What will you do at the Caribbean conservation project?

Posted on 14th Jun 2017 in Conservation, Pod Volunteer, Advice

Volunteers are involved in a wide range of tasks whilst they are at the Caribbean Conservation project in Belize. The nature of conservation means that project tasks can change depending on the environment and weather so volunteers need to be flexible, but the result is a varied and exciting project!

Depending on where there is most need at the time, volunteers spend their time at the Creek Base and/or the River Base research sites. Training in all research methods and conservation activities is provided and is delivered by project staff members who are experts in their fields.

Volunteers at both research bases may have the opportunity to get involved in the following tasks:

  • Transects to monitor mammals and birds
  • Camera trap downloads and monitoring
  • Cutting areas of transect
  • Data input

Here is some more information about the activities that you may be involved in:

Mammal and bird monitoring (at River and Creek Bases)

The project uses survey techniques and motion-activated cameras to monitor forest mammals and birds, including jaguars, tapirs, parrots and toucans. Volunteers will learn to identify mammals by their tracks and birds by sight and sound. You will then accompany the experienced rangers into the forest, where you will survey the inhabitants and retrieve their photographs from the cameras. Long-term population trends are used to assess threats to these species and guide management.

Amphibian monitoring (at River and Creek Bases)

Amphibians are understudied at both the Creek and River Bases. Volunteers will assist in identifying and recording the species of frogs, toads and salamanders in the area.

Construction projects (at River and Creek Bases)

Volunteers may be involved in construction projects such as building boardwalks, renovating ranger stations and creating interpretive educational signs.

Yellow-headed parrot conservation (at Creek Base)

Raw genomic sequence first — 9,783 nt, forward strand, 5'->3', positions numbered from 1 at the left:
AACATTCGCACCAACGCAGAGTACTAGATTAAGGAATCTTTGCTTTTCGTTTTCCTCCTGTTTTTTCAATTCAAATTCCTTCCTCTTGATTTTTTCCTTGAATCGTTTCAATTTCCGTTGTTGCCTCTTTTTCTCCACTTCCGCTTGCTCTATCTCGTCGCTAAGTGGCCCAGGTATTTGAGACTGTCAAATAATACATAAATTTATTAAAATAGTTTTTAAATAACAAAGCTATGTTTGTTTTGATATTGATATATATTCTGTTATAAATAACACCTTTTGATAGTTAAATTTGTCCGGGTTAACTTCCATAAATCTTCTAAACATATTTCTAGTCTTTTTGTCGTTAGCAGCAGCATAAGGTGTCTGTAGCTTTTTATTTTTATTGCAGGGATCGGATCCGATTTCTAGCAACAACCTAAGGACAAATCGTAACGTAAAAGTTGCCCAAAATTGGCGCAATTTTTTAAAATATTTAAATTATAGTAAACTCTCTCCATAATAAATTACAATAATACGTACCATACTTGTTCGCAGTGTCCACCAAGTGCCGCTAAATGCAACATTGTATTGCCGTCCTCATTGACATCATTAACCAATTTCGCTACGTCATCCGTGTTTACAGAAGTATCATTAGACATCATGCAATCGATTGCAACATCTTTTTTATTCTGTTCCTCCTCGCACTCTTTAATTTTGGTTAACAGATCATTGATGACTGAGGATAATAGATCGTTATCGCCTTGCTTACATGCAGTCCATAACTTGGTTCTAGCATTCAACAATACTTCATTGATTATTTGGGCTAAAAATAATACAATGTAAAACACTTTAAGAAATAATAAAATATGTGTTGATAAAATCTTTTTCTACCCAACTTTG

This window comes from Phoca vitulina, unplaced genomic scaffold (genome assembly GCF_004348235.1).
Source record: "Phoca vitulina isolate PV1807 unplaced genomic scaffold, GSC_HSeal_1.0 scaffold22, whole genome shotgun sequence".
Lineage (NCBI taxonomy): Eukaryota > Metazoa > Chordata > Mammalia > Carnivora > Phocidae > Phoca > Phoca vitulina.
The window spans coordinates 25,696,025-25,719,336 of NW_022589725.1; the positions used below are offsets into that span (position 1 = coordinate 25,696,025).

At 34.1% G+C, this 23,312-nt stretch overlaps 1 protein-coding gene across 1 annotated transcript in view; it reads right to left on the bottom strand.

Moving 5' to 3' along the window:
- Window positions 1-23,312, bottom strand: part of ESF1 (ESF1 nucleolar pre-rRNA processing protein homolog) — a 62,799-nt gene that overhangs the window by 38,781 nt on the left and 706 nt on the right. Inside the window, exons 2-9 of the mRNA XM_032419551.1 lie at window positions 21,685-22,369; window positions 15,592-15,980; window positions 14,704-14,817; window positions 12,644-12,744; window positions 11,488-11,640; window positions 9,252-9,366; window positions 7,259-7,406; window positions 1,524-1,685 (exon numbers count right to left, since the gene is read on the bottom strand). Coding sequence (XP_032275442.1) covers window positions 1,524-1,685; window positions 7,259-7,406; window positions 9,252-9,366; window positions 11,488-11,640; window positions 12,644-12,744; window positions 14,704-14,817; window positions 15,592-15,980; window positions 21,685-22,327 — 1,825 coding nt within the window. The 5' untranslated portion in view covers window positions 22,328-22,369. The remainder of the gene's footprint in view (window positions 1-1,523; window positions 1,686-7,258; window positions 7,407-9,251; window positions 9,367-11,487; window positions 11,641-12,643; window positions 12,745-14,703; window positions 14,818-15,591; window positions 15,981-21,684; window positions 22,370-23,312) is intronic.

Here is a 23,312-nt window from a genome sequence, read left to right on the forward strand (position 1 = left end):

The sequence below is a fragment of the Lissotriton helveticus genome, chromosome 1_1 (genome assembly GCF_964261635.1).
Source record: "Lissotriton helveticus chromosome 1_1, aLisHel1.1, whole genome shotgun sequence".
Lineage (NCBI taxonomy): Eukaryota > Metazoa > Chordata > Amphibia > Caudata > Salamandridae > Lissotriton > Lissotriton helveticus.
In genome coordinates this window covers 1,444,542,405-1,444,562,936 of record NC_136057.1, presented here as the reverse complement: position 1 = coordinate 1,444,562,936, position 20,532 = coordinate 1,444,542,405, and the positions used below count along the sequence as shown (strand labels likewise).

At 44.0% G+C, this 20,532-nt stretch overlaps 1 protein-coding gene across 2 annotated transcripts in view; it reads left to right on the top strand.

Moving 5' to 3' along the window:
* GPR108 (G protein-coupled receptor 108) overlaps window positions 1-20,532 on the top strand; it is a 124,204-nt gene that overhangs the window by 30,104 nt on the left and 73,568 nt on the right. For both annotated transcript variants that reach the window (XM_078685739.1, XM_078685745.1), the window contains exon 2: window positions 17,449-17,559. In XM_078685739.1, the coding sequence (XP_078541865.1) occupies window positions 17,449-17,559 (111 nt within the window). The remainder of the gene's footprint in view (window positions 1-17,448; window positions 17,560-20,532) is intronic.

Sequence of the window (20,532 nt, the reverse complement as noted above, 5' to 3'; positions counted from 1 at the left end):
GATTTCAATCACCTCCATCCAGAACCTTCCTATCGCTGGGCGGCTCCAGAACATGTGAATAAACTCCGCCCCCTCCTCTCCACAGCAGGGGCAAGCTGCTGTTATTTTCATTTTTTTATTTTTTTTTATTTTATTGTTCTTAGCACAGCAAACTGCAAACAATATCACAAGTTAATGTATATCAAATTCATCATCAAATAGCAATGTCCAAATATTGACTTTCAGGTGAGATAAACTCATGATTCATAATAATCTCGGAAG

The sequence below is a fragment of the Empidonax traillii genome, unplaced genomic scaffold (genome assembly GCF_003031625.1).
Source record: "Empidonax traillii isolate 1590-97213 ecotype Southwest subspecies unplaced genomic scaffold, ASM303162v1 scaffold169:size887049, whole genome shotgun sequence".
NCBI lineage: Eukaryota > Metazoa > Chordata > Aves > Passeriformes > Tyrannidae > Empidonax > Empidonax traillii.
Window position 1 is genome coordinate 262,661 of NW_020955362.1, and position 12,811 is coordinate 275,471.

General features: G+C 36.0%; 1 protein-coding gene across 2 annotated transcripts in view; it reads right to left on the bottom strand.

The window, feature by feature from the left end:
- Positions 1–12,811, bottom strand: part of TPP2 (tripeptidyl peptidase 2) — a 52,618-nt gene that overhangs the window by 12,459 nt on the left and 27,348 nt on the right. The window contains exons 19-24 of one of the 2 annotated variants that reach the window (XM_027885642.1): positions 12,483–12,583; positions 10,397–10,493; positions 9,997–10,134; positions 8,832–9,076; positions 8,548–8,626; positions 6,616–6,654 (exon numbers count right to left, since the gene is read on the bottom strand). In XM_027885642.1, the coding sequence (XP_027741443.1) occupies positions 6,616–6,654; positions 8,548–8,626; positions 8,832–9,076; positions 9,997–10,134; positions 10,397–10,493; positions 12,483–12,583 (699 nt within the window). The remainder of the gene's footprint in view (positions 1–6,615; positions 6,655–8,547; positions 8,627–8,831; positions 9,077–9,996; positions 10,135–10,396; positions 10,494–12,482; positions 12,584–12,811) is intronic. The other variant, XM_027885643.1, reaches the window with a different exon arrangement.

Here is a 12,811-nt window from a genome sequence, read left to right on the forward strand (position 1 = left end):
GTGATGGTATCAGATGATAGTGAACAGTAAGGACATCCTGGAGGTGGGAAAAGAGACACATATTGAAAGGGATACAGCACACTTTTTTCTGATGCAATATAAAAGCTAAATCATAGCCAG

With beautiful plumage and being one of the best mimics of human speech in the animal kingdom, yellow-headed parrots are prized as pets. Sadly, illegal poaching for the pet trade and loss of nesting habitat are driving the species toward extinction. The National Park is one of the last strongholds for the this species and volunteers can help to safeguard their future by installing artificial nest boxes, taking care of parrots in the pet rehabilitation programme, conducting population surveys, and assisting with raising awareness in local communities.

Manatee monitoring (at Creek Base)

The West Indian manatee is frequently sighted in the local Marine Reserve and National Park. Volunteers learn to spot these and collect data including the location and abundance of manatees for the first long-term study in southern Belize. This data is used to inform the location of “no wake zones” where boats must slow down. While looking for manatees, there is a very good chance that you will also see dolphins!

Hicatee monitoring (at River Base)

Hicatees are a species of turtle who live in Central American rivers. Volunteers may be involved in digging a Hicatee turtle pond along the river to provide a safe habitat and to enable the monitoring of their growth in order to gain an understanding of the rate at which a Hicatee turtle matures (as there is a lack of information about the species’ lifecycle).

Reforestation (at River Base)

Volunteers work with the local rangers to reforest riverbanks as healthy riverbanks provide habitats for species like the critically endangered Hicatee turtle, and play a crucial role in protecting the coral reef by filtering water and preventing soil erosion.

If you’d like to find out more about the Caribbean Conservation project and how you can join, click here.

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Article originally posted here